GOP candidates debate economy
Republicans had to strike a tough balance last night, acknowledging the current economic strife without appearing to critique the GOP's track record, writes Fortune's Nina Easton.
(Fortune) -- On Wall Street yesterday, the Dow Jones industrial average and the broader S&P 500 index broke new record highs. Six hundred miles away, in Michigan, the unemployment rate stood at a painful 7.4 percent, fueled by the loss of 400,000 manufacturing jobs, and dwarfing the national rate of 4.7%.
Such was the paradox the Republican presidential candidates faced last night as they lined the stage in Dearborn for their first economic debate, bearing a political formula that delivered two parts can-do optimism about America's economic future, tempered by one part feel-your-pain concern.
"The possibilities for America in this global economy are endless if we don't put a lid on ourselves," said former New York City mayor Rudy Giuliani.
"It's inexcusable that Michigan is undergoing a one-state recession, that the rest of the country is growing and seeing low levels of unemployment,'' said former Massachusetts Governor Mitt Romney, whose father George Romney was a popular Michigan governor in the 1960s.
The Democratic presidential candidates have already cornered the market on worries -- so effectively tapping voter unease that they are beating the GOP in opinion polls asking which party they trust more to run the economy.
That leaves the Republican presidential candidates in a sticky position. They can't be naysayers: Their party has been in power for the past seven years, and besides, GOP strategists long ago decided that a confident, sunny Reagan optimism -- versus crimped Carter-style carping -- is ultimately more appealing to voters.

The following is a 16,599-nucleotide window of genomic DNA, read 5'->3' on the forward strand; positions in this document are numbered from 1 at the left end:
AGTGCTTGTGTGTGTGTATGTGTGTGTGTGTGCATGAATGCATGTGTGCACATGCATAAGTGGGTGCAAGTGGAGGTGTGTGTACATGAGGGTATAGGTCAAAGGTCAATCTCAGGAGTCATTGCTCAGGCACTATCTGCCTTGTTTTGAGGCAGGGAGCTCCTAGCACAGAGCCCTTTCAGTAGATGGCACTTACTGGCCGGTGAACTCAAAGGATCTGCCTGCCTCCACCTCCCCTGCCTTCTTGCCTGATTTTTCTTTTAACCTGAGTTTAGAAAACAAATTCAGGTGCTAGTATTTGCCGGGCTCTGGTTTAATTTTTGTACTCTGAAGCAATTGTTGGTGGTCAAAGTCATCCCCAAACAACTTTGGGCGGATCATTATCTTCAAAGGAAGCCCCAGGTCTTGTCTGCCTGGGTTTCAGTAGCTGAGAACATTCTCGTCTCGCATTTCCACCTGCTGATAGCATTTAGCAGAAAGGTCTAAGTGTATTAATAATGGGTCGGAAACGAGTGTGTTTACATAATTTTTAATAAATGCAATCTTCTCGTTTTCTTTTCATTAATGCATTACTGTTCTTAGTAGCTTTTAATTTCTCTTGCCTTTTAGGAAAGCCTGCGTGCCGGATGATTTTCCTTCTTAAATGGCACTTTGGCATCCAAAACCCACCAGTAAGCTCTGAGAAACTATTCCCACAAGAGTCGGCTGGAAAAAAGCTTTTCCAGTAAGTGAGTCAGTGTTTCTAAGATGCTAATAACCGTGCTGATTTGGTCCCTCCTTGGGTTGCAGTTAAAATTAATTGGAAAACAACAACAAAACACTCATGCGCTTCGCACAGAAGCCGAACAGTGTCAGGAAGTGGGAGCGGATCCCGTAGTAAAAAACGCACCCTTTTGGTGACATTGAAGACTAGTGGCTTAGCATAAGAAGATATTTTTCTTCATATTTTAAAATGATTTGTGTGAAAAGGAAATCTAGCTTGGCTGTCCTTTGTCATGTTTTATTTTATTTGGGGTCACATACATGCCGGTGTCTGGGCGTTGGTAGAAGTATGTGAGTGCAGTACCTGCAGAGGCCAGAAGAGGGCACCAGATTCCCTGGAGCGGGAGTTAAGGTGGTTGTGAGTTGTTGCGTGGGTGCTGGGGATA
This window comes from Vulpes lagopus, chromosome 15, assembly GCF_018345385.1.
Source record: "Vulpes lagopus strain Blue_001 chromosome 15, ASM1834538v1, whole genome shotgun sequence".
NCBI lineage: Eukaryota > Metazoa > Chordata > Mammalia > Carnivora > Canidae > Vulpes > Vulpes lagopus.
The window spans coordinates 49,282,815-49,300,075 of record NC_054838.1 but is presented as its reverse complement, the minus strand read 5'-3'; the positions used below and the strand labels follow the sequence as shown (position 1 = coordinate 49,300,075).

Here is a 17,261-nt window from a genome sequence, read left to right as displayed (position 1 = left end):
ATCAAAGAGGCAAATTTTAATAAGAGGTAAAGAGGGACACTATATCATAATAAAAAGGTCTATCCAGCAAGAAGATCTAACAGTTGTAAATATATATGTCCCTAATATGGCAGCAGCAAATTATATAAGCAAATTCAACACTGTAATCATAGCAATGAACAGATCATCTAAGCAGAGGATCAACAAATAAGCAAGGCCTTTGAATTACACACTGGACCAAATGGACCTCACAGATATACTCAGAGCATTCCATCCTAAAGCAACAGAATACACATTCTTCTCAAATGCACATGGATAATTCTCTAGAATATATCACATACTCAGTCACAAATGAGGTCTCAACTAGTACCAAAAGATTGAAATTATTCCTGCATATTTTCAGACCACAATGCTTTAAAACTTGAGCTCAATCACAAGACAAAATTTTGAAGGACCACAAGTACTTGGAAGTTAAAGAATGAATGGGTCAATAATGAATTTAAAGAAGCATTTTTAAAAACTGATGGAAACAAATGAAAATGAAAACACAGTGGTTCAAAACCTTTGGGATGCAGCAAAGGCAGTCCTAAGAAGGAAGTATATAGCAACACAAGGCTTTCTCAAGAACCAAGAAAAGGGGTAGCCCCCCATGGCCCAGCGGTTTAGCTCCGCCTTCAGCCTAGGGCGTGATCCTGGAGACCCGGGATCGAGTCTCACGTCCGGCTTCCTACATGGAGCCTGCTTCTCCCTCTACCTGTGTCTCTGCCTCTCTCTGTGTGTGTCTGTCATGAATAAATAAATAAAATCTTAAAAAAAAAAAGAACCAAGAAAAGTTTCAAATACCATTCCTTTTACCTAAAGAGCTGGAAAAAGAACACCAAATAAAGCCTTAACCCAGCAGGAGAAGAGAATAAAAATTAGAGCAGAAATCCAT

But neither can they ignore voter apprehension about everything from healthcare costs to foreign competition to massive CEO salaries. Short-term, the economy is sending voters a fickle message -- a spike in home foreclosures and mortgage firm bankruptcies existing side-by-side with a low unemployment rate, decent growth (so far) and a stock market that seems (for now) to be riding out the subprime mortgage debacle.
Last night, the candidates were forced to address voter concerns while still spreading all that Republican good cheer.
The debate got off to an unpromising start when the only real sparks to fly grew out of a staged argument between Romney and Giuliani over the presidential authority to use a line-item veto (Romney supports it as a budget cutting measure against big-spending Congress; Giuliani challenged it in court, and won, as New York mayor.)
The exchange made for good theater between two frontrunners, but it was hardly evidence of fresh thinking about how to maintain America's place in a fast-changing global economy.
Then the audience had to sit through repetitions of a familiar GOP mantra, summed up by Giuliani: "Keep taxes low. Keep regulations moderate. Keep spending under control."
But as the two-hour debate progressed, more meat appeared on the bones of a Republican platform on spending, taxes, and regulations.
Romney called for investments in research and technology to combat manufacturing losses in Michigan and elsewhere, and said a drive for energy independence will also help the country compete in the global marketplace.